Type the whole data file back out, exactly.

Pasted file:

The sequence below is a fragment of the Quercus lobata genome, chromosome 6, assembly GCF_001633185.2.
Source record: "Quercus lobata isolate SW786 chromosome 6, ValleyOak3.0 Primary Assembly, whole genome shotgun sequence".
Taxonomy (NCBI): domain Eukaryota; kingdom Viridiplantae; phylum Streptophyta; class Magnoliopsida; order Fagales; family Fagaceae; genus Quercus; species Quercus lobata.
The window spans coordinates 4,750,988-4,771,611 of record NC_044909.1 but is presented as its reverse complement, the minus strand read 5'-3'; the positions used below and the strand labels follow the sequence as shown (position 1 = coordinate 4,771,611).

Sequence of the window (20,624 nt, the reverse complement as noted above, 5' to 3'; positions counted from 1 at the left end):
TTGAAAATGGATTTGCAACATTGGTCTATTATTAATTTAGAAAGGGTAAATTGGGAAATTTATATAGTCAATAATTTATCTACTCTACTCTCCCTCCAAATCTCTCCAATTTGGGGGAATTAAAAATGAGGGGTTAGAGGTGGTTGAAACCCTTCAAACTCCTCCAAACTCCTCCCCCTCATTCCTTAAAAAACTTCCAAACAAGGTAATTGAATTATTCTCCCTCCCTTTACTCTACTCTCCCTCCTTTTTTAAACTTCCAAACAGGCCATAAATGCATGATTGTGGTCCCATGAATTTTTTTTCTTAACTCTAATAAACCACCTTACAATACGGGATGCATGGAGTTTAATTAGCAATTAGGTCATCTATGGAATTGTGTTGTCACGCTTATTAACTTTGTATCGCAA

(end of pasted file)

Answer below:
The sequence below is a fragment of the Quercus lobata genome, chromosome 6, assembly GCF_001633185.2.
Source record: "Quercus lobata isolate SW786 chromosome 6, ValleyOak3.0 Primary Assembly, whole genome shotgun sequence".
Taxonomy (NCBI): domain Eukaryota; kingdom Viridiplantae; phylum Streptophyta; class Magnoliopsida; order Fagales; family Fagaceae; genus Quercus; species Quercus lobata.
The window spans coordinates 4,750,988-4,771,611 of record NC_044909.1 but is presented as its reverse complement, the minus strand read 5'-3'; the positions used below and the strand labels follow the sequence as shown (position 1 = coordinate 4,771,611).

Sequence of the window (20,624 nt, the reverse complement as noted above, 5' to 3'; positions counted from 1 at the left end):
TTGAAAATGGATTTGCAACATTGGTCTATTATTAATTTAGAAAGGGTAAATTGGGAAATTTATATAGTCAATAATTTATCTACTCTACTCTCCCTCCAAATCTCTCCAATTTGGGGGAATTAAAAATGAGGGGTTAGAGGTGGTTGAAACCCTTCAAACTCCTCCAAACTCCTCCCCCTCATTCCTTAAAAAACTTCCAAACAAGGTAATTGAATTATTCTCCCTCCCTTTACTCTACTCTCCCTCCTTTTTTAAACTTCCAAACAGGCCATAAATGCATGATTGTGGTCCCATGAATTTTTTTTCTTAACTCTAATAAACCACCTTACAATACGGGATGCATGGAGTTTAATTAGCAATTAGGTCATCTATGGAATTGTGTTGTCACGCTTATTAACTTTGTATCGCAA